After a memorial service for three Christians who were murdered in Malatya, Turkey five years ago today, an Istanbul pastor who was attacked over Easter weekend said he’s experienced hostility from Muslims nearly all his life.
Semir Serkek, 58, pastor of Grace Church in Istanbul’s Bahcelievler district, said he personally knew Turkish converts to Christianity Necati Aydin and Ugur Yuksel and German Christian Tilmann Geske, who were brutally murdered by five young men in the southeastern city of Malatya on April 18, 2007.
“I looked at their fate with some envy, because they were young and I am old, but they left – I have gone through many things,” he said. “But they were so young, so young.”
On a day when memorial services were held for the three slain Christians in Malatya, Izmir and Elazig as well as the ones Serkek attended at both the Kozyatag Cultural Center and Gedikpasha Church in Istanbul, the pastor said the physical violence on him the evening (April 7) before Easter Sunday surprised him.
“I’ve been verbally abused for being a Christian many times, but this was the first time I was hit, so this was surprising and made me sad,” Serkek said.
Serkek was alone at Grace Church finishing preparations for the next day’s Easter celebration when at around 9 p.m. he heard frantic pounding at the door, he said. Opening it, he found four young men in their late teens who claimed they had questions and demanded to enter.
The men, whom Serkek said appeared to be about 18 years old, were agitated, and when he refused to let them in they used insulting language, he said. They threatened to kill him if he didn’t recite the Islamic testimony of faith.
“This made me uneasy, and I told them that this was a church and they should come back in the morning,” Serkek told World Watch Monitor. “‘This is a Muslim neighborhood, what business does a church have here?’ they asked me, and told me again and again that if I didn’t accept the final religion I would die.”
Finally one of the men kicked Serkek in the chest. The blow threw the pastor down the entrance steps to the ground. The Muslims ran away laughing, Serkek said.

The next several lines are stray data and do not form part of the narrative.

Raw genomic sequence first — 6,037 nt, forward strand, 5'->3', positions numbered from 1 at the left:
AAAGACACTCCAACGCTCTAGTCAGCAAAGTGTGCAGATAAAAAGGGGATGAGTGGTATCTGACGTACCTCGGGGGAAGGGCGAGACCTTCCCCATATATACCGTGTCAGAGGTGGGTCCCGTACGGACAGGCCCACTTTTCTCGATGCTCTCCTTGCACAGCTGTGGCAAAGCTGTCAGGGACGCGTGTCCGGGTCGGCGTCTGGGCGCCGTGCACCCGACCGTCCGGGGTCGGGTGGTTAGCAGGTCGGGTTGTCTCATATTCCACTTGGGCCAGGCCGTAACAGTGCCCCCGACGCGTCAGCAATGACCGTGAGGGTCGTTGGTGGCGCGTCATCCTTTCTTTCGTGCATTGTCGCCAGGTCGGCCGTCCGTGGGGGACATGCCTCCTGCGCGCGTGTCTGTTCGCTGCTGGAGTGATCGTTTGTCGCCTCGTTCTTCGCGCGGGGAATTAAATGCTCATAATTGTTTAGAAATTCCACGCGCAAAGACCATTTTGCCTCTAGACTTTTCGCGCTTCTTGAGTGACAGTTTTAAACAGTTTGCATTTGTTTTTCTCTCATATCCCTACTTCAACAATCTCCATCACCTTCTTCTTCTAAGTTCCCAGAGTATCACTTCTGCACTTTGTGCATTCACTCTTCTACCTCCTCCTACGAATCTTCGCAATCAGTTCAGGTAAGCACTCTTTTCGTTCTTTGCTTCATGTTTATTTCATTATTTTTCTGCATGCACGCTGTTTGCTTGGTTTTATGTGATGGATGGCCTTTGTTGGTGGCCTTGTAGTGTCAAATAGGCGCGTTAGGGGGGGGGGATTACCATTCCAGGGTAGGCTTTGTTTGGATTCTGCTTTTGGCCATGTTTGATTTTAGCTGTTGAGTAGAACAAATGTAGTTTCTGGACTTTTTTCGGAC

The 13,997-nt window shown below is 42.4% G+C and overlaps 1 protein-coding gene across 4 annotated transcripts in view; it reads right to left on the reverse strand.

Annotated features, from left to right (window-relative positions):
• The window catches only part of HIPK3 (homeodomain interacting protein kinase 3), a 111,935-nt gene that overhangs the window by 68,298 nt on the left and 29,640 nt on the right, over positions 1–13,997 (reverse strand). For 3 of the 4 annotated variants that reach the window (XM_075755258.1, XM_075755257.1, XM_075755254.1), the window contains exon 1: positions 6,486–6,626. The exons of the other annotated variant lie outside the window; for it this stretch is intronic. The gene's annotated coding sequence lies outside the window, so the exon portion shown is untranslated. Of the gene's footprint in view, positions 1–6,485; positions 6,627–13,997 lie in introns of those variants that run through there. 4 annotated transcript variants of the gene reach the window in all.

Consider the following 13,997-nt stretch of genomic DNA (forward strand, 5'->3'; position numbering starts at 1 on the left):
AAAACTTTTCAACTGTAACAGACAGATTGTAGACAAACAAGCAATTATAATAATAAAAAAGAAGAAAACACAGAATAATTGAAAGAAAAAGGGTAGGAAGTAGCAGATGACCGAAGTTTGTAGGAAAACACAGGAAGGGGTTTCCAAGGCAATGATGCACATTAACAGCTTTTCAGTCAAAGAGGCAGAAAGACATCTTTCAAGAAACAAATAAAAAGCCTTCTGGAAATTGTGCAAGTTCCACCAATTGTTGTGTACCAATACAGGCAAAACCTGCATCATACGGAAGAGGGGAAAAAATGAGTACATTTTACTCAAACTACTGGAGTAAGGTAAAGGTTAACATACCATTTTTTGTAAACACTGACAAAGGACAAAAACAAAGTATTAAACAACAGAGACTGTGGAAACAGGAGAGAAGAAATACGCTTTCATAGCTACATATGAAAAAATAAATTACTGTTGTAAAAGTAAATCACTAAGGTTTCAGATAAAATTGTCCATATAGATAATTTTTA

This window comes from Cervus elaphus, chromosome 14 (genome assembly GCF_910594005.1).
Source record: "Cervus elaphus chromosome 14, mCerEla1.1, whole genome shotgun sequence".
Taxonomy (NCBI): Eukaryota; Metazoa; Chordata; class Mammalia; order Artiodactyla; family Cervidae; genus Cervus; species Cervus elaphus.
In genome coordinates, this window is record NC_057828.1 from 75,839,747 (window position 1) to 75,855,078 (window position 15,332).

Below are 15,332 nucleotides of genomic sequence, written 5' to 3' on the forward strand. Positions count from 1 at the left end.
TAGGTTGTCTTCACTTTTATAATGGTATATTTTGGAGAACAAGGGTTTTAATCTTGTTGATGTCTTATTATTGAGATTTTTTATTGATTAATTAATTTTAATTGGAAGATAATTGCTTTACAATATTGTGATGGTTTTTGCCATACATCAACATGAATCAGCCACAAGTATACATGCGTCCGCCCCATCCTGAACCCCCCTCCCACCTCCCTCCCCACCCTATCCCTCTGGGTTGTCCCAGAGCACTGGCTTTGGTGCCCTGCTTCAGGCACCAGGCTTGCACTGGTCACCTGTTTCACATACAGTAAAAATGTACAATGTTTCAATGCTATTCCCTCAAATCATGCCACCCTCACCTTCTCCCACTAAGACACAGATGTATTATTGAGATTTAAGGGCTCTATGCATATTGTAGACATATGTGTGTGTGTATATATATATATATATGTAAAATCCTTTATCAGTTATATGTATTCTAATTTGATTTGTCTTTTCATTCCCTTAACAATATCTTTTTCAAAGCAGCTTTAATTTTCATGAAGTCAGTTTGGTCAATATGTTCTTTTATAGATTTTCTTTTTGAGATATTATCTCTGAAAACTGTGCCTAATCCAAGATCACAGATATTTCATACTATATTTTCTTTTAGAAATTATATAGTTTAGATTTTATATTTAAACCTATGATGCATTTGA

Born to a Syriac Christian background family in the southeastern city of Mardin, Serkek said that while the violence surprised him, he has known verbal abuse since childhood and especially since he started serving God and began openly sharing his faith 35 years ago.
“To be honest, I’ve experienced these things from my childhood,” Serkek said. “I know these things closely. I’m from Mardin, and I’m a Syriac Christian. We are serving actively, and we have to spread the Word to be a source of blessing. This is what we are called to do, to bless. This is how God will use us, and I believe this with all my heart.”
Two days after the attack, Turkish Director of Religious Affairs Mehmet Gormez called Serkek from Denmark, where he was traveling, to express his disappointment about the attack on him, according to local press.
“I don’t want to be ungrateful, but I also told him that these men are trained in the mosques,” Serkek said. “At least 10 times they repeated their demand that I say the kelime-i sahadet [Islamic testimony of faith]. They pressured me. They told me I will die. They had violence in them. They didn’t even know me. They used insulting language. Their goal was to provoke me.”
Serkek said he is convinced the four Muslims who attacked him did not pass by his church site by accident or impulsively. He said the attack was planned, and that if police catch them he would like to know who put them up to it.
On Sunday (April 15), 17 activists from a non-profit organization known as Dur De, which fights racism and hate-crimes, came to Grace Church in a show of support to Serkek. Earlier last week, a delegation from a Muslim non-profit called Damla Nur Dursun also visited Serkek and brought him flowers.
On Easter weekend, Turkish Prime Minister Recep Tayyip Erdogan and President Abdullah Gul issued official statements wishing the country’s Christians a Happy Easter. Gul stated that “regardless of ethnic origins, language, faith and political views, everyone is an equal citizen in Turkey and equal owners of the Turkish state,” according to the Anatolian Agency. Erdogan wished Christians peace and well-being.
The attack on Serkek, however, came as a bitter reminder to the nation’s Christian community that Turkey has a long way to go in giving equal standing to non-Muslims.
Along with the memorial services around Turkey today, Geske’s family published an announcement in Taraf newspaper.
“While remembering with deep love and respect my husband, our father and our brothers, we pray and invite our beloved country’s people and government to a new level of tolerance,” the announcement read. “A new tolerance that brings peace and alleviates pain from this country where thousands have been killed in the name of religion, race, political opinion and differences of tradition. We invite every child and every citizen to choose life instead of death, good instead of evil and blessing instead of curse.”
Aydin, Yuksel and Geske worked for Zirve Publishing Co. distributing Christian material, as did Serkek for many years. The pastor said that he himself was nearly lynched in the northeastern town of Artvin for handing out Christian materials.
Because of Turkey’s long-term and systematic limitations on non-Muslim communities, the United States Commission on International and Religious Freedom recommended that Turkey be designated as a “Country of Particular Concern” this year. There are an estimated 4,500 Christian converts in Turkey.